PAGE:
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Old 01-11-2006, 03:27 PM   #1
XavierP
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DISCUSSION: Find command


This thread is to discuss the article titled: Find command


Quote:
Command your box from command-line-interface. This is the power of unix/linux & this is the power of find. -------------------------------------------------------------------------------- Find command is just like driving a car to the destination. If you can read & follow the instructions provided, you are destined to reach at proper address. Location director boardings at signals & landmarks are the inputs/options provided by the users/yourself & finally the roads are the hierarchy/paths to follow to reach the desired destination. For example : I had to reach rahul's home but i dont remember the exact address, but i had some clues like, it was on 94th street & it was a red colour building, further on there were two trees situated infront of his house. That was enough for me & indeed i reached his home.

Last edited by XavierP; 01-11-2006 at 03:30 PM.
 
Old 01-29-2006, 07:10 PM   #2
Tinkster
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Quote:
1. Find file with file name 'foo'

find / -name foo
find / -name fo*
-name : Pattern could be a exact file name or wildcard * can be used

--------------------------------------------------------------------------------
2. Find file with file name 'FoO'

find / -iname foo
-iname : Same as -name variable but the match is case insensitive.

Same way -lname & -ilname variable works.
-lname : File is a symbolic link whose content matches the pattern specified.
-ilname : Same as -lname variable but the match is case insensitive.

--------------------------------------------------------------------------------
3. Finding all 'conf' files at / or at mentioned path.

find / -name *.conf


--------------------------------------------------------------------------------
4. Backing-up/copying all the conf files found in last example over to a seperate folder.

find / -name *.conf exec cp { } / \;
-exec : Executes command. The string { } replaced by the output of find command.
" \;" needs to be there as it tells the end of arguements provided to -exec variable.
A quick note on this use of -name ... be SURE that there's no files
that match the globbed pattern in the directory you invoke the command
from if you don't wrap the search-string in quotes.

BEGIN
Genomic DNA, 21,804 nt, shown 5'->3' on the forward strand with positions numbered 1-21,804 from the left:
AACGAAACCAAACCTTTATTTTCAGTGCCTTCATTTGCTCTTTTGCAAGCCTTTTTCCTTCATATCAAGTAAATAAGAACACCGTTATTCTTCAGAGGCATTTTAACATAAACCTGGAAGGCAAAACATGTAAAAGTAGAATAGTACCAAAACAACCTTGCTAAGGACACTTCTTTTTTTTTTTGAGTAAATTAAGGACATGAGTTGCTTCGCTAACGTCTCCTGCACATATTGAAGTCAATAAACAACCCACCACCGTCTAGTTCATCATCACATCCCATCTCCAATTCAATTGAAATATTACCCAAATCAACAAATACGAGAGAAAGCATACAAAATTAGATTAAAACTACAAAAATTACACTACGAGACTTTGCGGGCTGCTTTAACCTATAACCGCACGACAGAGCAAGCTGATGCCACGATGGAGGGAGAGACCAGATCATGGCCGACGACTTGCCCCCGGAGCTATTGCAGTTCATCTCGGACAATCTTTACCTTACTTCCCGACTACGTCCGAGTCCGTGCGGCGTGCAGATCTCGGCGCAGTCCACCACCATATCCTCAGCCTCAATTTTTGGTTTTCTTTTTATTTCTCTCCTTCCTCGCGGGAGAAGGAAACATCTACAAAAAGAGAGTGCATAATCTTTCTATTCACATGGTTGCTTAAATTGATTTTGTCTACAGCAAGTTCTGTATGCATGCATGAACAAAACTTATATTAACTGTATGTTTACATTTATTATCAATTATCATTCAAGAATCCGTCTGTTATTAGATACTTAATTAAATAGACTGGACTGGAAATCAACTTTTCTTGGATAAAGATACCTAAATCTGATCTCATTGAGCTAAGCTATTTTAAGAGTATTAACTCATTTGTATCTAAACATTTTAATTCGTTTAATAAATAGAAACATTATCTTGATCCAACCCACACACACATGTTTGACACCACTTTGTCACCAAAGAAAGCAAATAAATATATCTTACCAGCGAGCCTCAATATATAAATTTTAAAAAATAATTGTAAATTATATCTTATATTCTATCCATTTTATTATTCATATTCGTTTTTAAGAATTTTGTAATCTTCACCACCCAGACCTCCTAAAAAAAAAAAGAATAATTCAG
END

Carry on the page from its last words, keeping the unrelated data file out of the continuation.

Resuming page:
E.g.. if you had the following directories in the local path
Code:
pg2xbase-2.3.2
pgaccess-0.98.8
pgadmin3-1.2.2
pgmanage-src
pgsql_session_handler.php
php
phpPgAdmin
php_sessions.sql
platform
pme-1.0.4
and you searched for
Code:
find . -name php*
you'd be getting the following (somewhat bewildering) error-message:
Code:
$ find -name php*
find: paths must precede expression
Usage: find [path...] [expression]
which won't happen if you do it like this:
Code:
$ find -name "php*"
In other words: the globbing of the wildcard by the shell will take
precedence :}



Cheers,
Tink
 
Old 08-06-2006, 09:17 AM   #3
XavierP
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Please note, this Tutorial has now been updated. Points 22 onwards are new.
 
Old 09-11-2006, 03:43 PM   #4
sysconfig
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Sometimes we need to find the file in server which we do not know where exactly it is located:

Search and list all files from current directory and down for the string ABC:


Quote:
find ./ -name "*" -exec grep -H ABC {} \;
find ./ -type f -print | xargs grep -H "ABC" /dev/null
egrep -r ABC *
Find all files of a given type from current directory on down:
Quote:
find ./ -name "*.conf" –print
Find all user files larger than 5Mb:

Quote:
find /home -size +5000000c –print
Find all files owned by a user (defined by user id number) on
the system: (could take a long time)


Quote:
find / -user 501 –print
Find all files created or updated in the last five minutes: (Great for finding effects of make install)

Quote:
find / -cmin -5
Find all world writable directories:
Quote:
find / -perm -0002 -type d –print

Find all world writable files:


Quote:
find / -perm -0002 -type f -print
find / -perm -2 ! -type l -ls
Find files with no user:

Quote:
find / -nouser -o -nogroup –print
Find files modified in the last two days:

Quote:
find / -mtime 2 -o -ctime 2
finding files in a directory that are older than 3 days and deleting them:
Quote:
find /directoryname -type f -mtime +3 -exec rm {} \;
 
Old 04-10-2008, 10:03 PM   #5
Asim Ahmed
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Multiple commands in find

Hi Amit,

Could you help me out, if i want to run multiple commands in find command with -exec option, is there any way out to do this ?

Thanks in Advance
 
Old 04-13-2008, 04:55 PM   #6
beadyallen
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Quote:
if i want to run multiple commands in find command with -exec option, is there any way out to do this ?
Use -exec to execute the shell program, and just put your multiple commands into that.
See my post here for an example.
 
Old 09-26-2012, 08:48 AM   #7
H_TeXMeX_H
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Well, as long as this thread has been resurrected, I will add:

Use single quotes to prevent globing:
Code:
BAD:
find / -name *.conf
GOOD:
find / -name '*.conf'
Using xargs increases performance and can prevent problems caused by spaces in file names:
Code:
SLOW:
find /directoryname -type f -mtime +3 -exec rm {} \; 
FAST:
find /directoryname -type f -mtime +3 -print0 | xargs -0 rm -f
 
  


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